Wednesday, 28 January 2015

New Evidence Indicates That The First Primates Were Arboreal

In 2008 the fossil of a primitive 47 million year old primate, nicknamed Ida, caused a stir as early examinations of its anatomy suggested that it might be the common ancestors of all primates. However, these early interpretations were shown to be largely incorrect. Ida was an early form of lemur rather than the common ancestor of all primates. It is likely that media hype, combined with the fact that it was discovered in the bicentenary of Charles Darwin's birth, led to its erroneous celebration. Since then fossils have shown that primates evolved millions of years before Ida. Yet how and why they evolved remained a contentious issue.

Plesiadapiformes have a shrew like morphology, but their teeth
link them to the primates and their ankles to an arboreal lifestyle
The earliest mammals were ground dwellers, but it is thought that the primates evolved on the ground first before making a move into the trees. Today most species of primate are arboreal.

New fossil evidence has shown that the group may actually have started out life in the trees before the lineage leading to chimps, apes and ultimately us, returned to the ground. Between 66 and 63 million years ago there lived a group of mammals known as the plesiadapiformes from which the primates are thought to have evolved. One of these, a species called Purgatorius, is thought to sit very close to the common ancestor of all primates. This gives us an excellent indication as to what the first members of the group looked like and how they may have lived.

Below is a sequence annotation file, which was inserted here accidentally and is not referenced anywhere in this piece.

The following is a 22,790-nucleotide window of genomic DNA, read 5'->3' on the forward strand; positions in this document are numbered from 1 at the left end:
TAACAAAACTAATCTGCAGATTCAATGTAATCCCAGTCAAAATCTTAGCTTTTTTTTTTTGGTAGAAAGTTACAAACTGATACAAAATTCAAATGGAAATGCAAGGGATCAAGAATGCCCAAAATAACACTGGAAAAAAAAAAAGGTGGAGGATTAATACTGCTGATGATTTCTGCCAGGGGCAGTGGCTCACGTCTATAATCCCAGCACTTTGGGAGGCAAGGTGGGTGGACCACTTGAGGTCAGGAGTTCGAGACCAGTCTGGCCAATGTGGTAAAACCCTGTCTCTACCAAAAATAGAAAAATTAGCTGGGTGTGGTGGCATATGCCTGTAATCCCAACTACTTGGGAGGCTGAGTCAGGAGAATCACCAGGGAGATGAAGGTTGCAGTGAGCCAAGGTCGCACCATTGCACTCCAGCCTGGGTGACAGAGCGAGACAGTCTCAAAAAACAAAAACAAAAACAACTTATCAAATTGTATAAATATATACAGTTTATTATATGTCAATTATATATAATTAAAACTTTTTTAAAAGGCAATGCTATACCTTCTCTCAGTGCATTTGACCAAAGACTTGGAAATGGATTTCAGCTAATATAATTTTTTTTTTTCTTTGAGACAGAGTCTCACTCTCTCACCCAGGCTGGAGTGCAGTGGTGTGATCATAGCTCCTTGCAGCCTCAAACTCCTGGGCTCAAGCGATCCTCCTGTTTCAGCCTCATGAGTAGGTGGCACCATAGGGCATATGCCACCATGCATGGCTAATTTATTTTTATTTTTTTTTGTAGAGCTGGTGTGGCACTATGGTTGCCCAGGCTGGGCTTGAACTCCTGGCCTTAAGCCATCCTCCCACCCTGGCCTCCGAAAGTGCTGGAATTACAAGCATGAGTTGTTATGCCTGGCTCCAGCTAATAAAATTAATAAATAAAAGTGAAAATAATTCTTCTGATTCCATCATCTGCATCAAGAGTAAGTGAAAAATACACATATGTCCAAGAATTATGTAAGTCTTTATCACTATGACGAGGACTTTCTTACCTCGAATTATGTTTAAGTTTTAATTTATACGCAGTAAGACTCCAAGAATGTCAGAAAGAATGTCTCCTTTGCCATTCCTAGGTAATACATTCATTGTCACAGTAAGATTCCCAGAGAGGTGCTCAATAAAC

Analysis of 65 million year old ankle bones from Hell Creek in Montana suggests that Purgatorius and the plesiadapiformes were arboreal, meaning that the first primates would also have been arboreal. 'The ankle bones have diagnostic features for mobility that are only present in those of primates and their close relatives today,' said Stephen Chester, a doctoral student at the University of New York. 'These unique features would have allowed an animal such as Purgatorius to rotate and adjust its feet accordingly to grab branches while moving through trees. In contrast, ground-dwelling mammals lack these features and are better suited for propelling themselves forward in a more restricted, fore-and-aft motion.'

An artist's impression of Purgatorius in its arboreal habitat
Previous studies of the teeth and diets of plesiadapiformes suggest that they fed on fruits and seeds. An arboreal lifestyle would have been more suited to supporting this diet rather than a terrestrial existence relying on fruit-fall from trees. Similarly, it would have offered some protection against predators.

All in all the evidence points towards an arboreal origin prior to the evolution of the primate family themselves. What this implies is that the evolution of the primates was not a rapid diversification, as would be the case if they moved into the trees shortly after the extinction of the dinosaurs 65 million years ago. Instead evolution resulted from small changes in an already arboreal group of mammals. Yet this lifestyle is just one part of the story. Primates owe their success to their gregarious nature and problem solving skills, rivaled by few other creatures.